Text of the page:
Enter the Shrinkage: Dealing with Cold

polar bear plunge

This is the goal – overcoming my fear and trepidation of cold water.

Unless you were on my swim team when I was growing up, something that most people don’t know about me is that I may be the world’s biggest cold-water wuss.  It’s true. Getting into the water when it’s anything but a tepid bath or warmer is one of the most excruciating things I can imagine – and because I imagine it so much, it’s always worse when I actually have to do it.

My kids and wife make fun of me at the pool because I am an inch-by-inch pool-enterer.  My high school swim coach pointed out to everyone at our post-season swim banquet after my final season that I hadn’t ever gotten in the water on time because I hated it so much.

And I recall vividly my time at ROTC Advanced Camp at Fort Lewis in Washington State, in 1990, when we had to build a “raft” out of our ponchos, stow all our gear in it, and swim down a river to test it. That water was literally in the forties (run-off water flowing down from Mount Rainier, I think), and I thought I was absolutely going to hyperventilate and pass out. I survived (obviously) but I still remember my heart being in my chest.

I remember the Savage Race in 2012, with the Shriveled Richard obstacle, too: much like the famous Arctic Enema at Tough Mudder, this is an ice-water plunge where you have to go completely underwater.  Ice is floating on the top because they have to keep reloading the pool (especially in June in Ohio when the Savage Race takes place) and there’s a barrier just above water level halfway across that you have to submerge to get past. I recall coming out of that pool and having to stop for a moment to get my heart re-started.

It’s hilarious, until it starts to get in the way of stuff you want to do.  And one of the things that frequently comes up in obstacle course racing, especially at the higher levels, is the cold water plunges that you have to be ready for. Even if you’re racing in the summer months, you may come across water that is colder than you’re ready for. And you just have to deal with it and go.

And here’s the thing about those cold water plunges in a race: they don’t care if the air temperature is warm or cold, you’re still going in and you still have to deal with the cold once you get out.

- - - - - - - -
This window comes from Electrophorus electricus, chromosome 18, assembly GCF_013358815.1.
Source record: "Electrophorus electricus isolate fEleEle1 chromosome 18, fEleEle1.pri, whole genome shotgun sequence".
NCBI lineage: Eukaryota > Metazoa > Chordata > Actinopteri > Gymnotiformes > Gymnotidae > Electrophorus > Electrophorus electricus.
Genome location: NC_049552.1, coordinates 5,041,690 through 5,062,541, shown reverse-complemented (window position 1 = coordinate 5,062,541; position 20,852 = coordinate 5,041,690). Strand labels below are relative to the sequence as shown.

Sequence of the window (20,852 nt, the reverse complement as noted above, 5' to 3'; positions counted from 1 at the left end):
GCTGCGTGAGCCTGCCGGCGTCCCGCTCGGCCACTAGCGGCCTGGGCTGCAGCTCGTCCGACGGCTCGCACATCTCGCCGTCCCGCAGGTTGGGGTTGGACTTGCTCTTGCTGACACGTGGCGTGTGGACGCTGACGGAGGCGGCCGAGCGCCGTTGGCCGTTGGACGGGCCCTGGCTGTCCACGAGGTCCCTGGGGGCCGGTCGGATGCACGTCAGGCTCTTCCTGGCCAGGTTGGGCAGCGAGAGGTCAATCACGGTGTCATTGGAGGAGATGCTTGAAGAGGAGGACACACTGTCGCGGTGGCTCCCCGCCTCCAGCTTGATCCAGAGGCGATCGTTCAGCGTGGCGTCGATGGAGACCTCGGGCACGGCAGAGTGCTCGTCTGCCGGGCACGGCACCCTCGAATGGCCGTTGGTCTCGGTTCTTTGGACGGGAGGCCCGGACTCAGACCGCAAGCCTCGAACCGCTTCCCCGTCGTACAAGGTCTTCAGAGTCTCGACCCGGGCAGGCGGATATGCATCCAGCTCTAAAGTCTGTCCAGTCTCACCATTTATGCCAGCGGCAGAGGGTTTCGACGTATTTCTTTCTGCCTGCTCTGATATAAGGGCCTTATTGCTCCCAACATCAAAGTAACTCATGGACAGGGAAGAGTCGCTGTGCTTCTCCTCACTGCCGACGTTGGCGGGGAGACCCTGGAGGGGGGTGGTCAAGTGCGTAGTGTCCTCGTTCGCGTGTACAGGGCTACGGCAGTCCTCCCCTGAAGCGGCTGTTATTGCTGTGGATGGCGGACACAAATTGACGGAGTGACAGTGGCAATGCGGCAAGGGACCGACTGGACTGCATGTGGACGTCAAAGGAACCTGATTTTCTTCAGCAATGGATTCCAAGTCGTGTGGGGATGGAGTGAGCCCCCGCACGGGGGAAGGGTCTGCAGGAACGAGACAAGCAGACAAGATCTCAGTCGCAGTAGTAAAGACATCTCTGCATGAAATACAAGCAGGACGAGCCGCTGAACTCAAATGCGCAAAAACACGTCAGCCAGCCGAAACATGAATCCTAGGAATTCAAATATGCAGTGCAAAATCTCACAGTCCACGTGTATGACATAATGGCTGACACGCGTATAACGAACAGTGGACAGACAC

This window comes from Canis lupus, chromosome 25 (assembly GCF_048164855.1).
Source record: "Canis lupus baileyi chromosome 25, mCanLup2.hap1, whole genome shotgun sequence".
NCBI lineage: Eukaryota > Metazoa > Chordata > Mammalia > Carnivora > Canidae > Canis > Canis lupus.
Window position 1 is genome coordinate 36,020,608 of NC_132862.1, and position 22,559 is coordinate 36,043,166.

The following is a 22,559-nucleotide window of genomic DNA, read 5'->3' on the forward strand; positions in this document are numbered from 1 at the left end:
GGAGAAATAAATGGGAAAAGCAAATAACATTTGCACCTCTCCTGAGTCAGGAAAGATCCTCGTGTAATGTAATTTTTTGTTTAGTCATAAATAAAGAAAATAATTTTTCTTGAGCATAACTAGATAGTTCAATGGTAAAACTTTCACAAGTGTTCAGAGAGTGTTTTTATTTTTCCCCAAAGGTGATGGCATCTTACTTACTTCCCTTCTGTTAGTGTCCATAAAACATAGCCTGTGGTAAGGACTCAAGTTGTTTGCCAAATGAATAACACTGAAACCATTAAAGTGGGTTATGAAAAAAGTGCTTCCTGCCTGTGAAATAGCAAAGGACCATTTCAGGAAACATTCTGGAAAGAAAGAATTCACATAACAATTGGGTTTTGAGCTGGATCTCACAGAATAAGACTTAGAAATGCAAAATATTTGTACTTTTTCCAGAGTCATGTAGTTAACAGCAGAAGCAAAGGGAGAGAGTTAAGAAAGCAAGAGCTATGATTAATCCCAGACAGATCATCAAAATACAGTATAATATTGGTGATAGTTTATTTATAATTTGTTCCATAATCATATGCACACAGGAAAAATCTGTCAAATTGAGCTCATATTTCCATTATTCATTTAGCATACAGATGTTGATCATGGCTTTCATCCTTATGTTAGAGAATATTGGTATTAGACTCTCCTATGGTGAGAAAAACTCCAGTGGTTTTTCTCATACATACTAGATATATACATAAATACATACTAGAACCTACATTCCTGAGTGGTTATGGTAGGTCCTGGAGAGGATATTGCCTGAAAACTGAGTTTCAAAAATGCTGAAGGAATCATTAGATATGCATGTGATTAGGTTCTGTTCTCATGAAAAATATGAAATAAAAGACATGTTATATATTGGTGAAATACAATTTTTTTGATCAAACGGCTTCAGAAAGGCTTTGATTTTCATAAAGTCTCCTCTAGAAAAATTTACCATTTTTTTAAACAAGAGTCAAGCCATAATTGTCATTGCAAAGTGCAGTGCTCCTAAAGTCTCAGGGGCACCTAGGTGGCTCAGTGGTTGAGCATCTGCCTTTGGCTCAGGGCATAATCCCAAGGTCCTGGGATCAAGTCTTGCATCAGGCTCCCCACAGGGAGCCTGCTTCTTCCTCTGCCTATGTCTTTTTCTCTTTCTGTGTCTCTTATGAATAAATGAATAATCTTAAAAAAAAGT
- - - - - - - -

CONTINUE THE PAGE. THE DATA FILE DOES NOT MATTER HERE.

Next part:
And yes, it’s totally mental. I absolutely concede that fact. But that doesn’t make it any easier.

So it occurs to me that the best way to achieve anything is to give yourself a goal to get it done. And I know that Special Olympics Ohio does a Polar Bear Plunge at the Columbus Zoo each February.

So… are you following me here?

That’s right, I pledge that I’m going to do the polar bear plunge when it is announced for this upcoming winter’s event. I can’t find it yet online which leads me to believe it’s not been planned yet. I’ll keep you posted.

(I’m shivering just thinking about it at this point).

But  yes, this is going to happen. And… I’m going to use the help of a gentleman named Wim Hof to do this.

If you’re not familiar with Wim Hof, he’s frequently known as the Iceman. And no, we’re not talking about the X-Men or Top Gun here, we’re talking about a real live person who’s done things like:

  • climbing Mount Everest to 22,000 feet in socks and shoes (before a foot injury stopped him).
  • being immersed in ice for a world record of one hour, fifty-two minutes and change.
  • completing a marathon above the Arctic Circle in Finland in temperatures down to −20 °C (−4 °F).

The dude seems nuts, yet he’s teaching his techniques to people – a combination of breathing exercises and regular cold therapy. And the stories you hear about the success they’re having are pretty crazy.

There’s a ton of great data out there about the importance of cold (especially cold-water) therapy, too. One of them I’ve mentioned before is for sports recovery – your recovery if you follow your exertions with cold water is vastly improved and sped up. Other benefits reportedly include improved sleep, improved immunity levels, better circulation, and more. It seems like a win-win situation all across the board.

And from a totally different point of view, it’s always a good idea to be challenging your ideas of what’s easy, hard, and possible. To me, cold water seems like it’s just one of those things that only crazy people do. Well, it’s time to become one of those crazy people and I’m giving myself a deadline.

Time to head off to check out the Wim Hof method and see what I can do to turn myself into a cold-loving machine!

Who’s with me? Who’s tried this before? Join in the discussion on our message board